Book: “Flamer” by Mike Curato
Publishing Info: Henry Holt and Co. BYR-Paperbacks, September 2020
Where Did I Get This Book: I own it.
Book Description: Award-winning author and artist Mike Curato draws on his own experiences in Flamer, his debut graphic novel, telling a difficult story with humor, compassion, and love.
I know I’m not gay. Gay boys like other boys. I hate boys. They’re mean, and scary, and they’re always destroying something or saying something dumb or both.
I hate that word. Gay. It makes me feel . . . unsafe.
It’s the summer between middle school and high school, and Aiden Navarro is away at camp. Everyone’s going through changes—but for Aiden, the stakes feel higher. As he navigates friendships, deals with bullies, and spends time with Elias (a boy he can’t stop thinking about), he finds himself on a path of self-discovery and acceptance.
Review: I never did the whole summer camp thing as a kid. As far as I got was the YMCA Day camp program, but I was such an anxious kid with separation anxiety issues like whoa, overnight sleep away camp was NEVER going to work. I do feel like I missed something, especially since my sister did do one and really enjoyed it. So I do like reading stories that take place at summer camp. I stumbled upon “Flamer” by Mike Curato on Goodreads, and the themes sounded very much in my wheelhouse.
In some ways, “Flamer” feels a bit like the graphic memoir “Honor Girl” in that it has a teenager at camp struggling with their sexuality in the mid 90s. But for me the difference is that Aiden, our main character and fictionalized portrayal of Curato, has a lot more self loathing and and a lot more fear about his sexuality. Aiden is an outsider already, in that he’s bi-racial, he’s on the chubbier side, and he’s an easy target at his middle school, as well as for his emotionally abusive father. So while he has usually felt like he fits in at Scout Camp, his burgeoning sexuality starts to drive his anxiety up, especially as the micro aggressions and flat out bigotry of the time start to become more and more apparent. The story is mostly the last week at Scout Camp, as his safe space starts to feel less safe, and he moves towards an unknown future of high school and self discovery. Curato doesn’t shy away from the ugliness that Aiden has to deal with, be it because of his heritage, because of how he presents as more femme than his fellow Scouts, and how these stresses and the bullying is taking a toll on him and driving him to dark places. Aiden could be a mirror for many kids who are dealing with their own identity discoveries, and how the world around them can make those discoveries hard. The cruelty isn’t limited to fellow Scouts, but also pops up with Leaders who seem supportive, but have their own prejudices that they are harboring and that aren’t as hidden as they may think.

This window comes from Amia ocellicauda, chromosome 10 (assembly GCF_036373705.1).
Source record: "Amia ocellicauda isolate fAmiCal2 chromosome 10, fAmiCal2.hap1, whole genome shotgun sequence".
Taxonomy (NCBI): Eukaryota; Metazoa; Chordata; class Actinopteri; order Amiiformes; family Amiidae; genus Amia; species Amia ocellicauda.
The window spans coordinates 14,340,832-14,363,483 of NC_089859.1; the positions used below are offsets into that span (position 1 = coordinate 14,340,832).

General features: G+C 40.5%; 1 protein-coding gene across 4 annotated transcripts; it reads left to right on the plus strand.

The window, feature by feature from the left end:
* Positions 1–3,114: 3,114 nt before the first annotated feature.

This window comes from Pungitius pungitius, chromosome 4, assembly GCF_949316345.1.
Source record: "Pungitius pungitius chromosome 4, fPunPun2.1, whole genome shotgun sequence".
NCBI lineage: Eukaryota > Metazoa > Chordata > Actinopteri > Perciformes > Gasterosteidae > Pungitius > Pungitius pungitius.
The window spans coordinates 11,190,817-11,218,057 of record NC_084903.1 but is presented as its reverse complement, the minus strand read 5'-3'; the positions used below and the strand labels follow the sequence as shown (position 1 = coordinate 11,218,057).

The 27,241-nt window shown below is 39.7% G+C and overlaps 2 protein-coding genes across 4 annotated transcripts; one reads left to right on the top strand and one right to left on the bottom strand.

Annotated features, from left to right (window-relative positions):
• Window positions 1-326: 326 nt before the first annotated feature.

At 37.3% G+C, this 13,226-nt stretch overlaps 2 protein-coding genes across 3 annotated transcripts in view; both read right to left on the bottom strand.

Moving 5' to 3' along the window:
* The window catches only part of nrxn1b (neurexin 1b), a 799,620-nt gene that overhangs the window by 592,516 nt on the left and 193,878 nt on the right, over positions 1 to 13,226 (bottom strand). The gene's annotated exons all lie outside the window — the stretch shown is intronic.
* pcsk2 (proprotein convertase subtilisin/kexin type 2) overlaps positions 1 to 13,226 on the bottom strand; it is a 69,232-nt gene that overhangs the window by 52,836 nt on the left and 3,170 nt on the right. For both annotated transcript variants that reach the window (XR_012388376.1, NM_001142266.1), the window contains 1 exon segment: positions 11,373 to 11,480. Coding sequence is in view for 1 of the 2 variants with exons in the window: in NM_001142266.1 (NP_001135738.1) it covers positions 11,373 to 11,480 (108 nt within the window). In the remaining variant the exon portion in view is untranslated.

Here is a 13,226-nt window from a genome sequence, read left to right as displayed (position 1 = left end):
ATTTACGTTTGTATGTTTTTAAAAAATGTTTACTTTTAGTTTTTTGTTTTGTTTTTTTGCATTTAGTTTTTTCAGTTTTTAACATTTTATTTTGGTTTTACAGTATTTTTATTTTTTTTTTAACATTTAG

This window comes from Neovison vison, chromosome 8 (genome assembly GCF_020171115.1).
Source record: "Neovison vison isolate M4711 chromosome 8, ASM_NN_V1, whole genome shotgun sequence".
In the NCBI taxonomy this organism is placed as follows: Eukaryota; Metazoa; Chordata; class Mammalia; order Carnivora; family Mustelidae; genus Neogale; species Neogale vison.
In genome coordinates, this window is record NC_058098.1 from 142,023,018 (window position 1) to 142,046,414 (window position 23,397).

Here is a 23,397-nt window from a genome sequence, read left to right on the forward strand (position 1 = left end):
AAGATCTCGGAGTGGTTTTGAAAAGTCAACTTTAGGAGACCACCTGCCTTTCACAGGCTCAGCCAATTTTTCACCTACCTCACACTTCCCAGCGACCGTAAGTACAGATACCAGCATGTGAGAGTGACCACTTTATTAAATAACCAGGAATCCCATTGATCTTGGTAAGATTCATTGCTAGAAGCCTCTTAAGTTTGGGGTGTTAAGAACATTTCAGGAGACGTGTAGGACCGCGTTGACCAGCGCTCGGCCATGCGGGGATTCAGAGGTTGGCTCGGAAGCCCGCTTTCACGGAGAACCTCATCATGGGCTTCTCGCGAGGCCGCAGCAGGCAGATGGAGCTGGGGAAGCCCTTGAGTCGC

There is also a prevalent theme about Aiden’s Catholic Faith, and how he has always been drawn to certain aspects of the religion and the rituals. I know VERY little about Catholicism, but I thought that Curato really evoked the appreciation that Aiden has, from being an Alter Boy to having a favorite Saint that he relates to, to the struggles he has with his sexuality because of what he believes his religion says about LGBTQIA people. It’s a really fine line that Curato walks in that he definitely condemns the bigotry of those who may practice the religion, but never points fingers at the religion itself, nor does he say that the religion is ‘bad’ in this situation. I think that it would be easy to either condemn the religion as a whole, or to let it and all of its adherents off. but Curato finds a balance in the middle, and it works very well, and makes some of the moments near the end of the story all the more heartbreaking and powerful.
Along with those aspects, Curato also has a great author’s note in the back, as well as a list of resources for kids who may be dealign with the same things that Aiden is dealing with. I love it when books do this, and it feels like a really great resource to have in this story in particular.
And finally, the art work. LOVED it. It’s black and white, but there are splashes of color, specifically those of reds, oranges, and yellows. All of those work for passion, for fire, for anger, for love, and it makes the moments they are used pop and all the more powerful.
“Flamer” is a bittersweet and hopeful graphic novel that I hope people get in kids hands. You never know who is going to need a story like this.
Rating 8: Evocative, emotional, and necessary reading, “Flamer” is a touching and hopeful story about learning to love and accept yourself.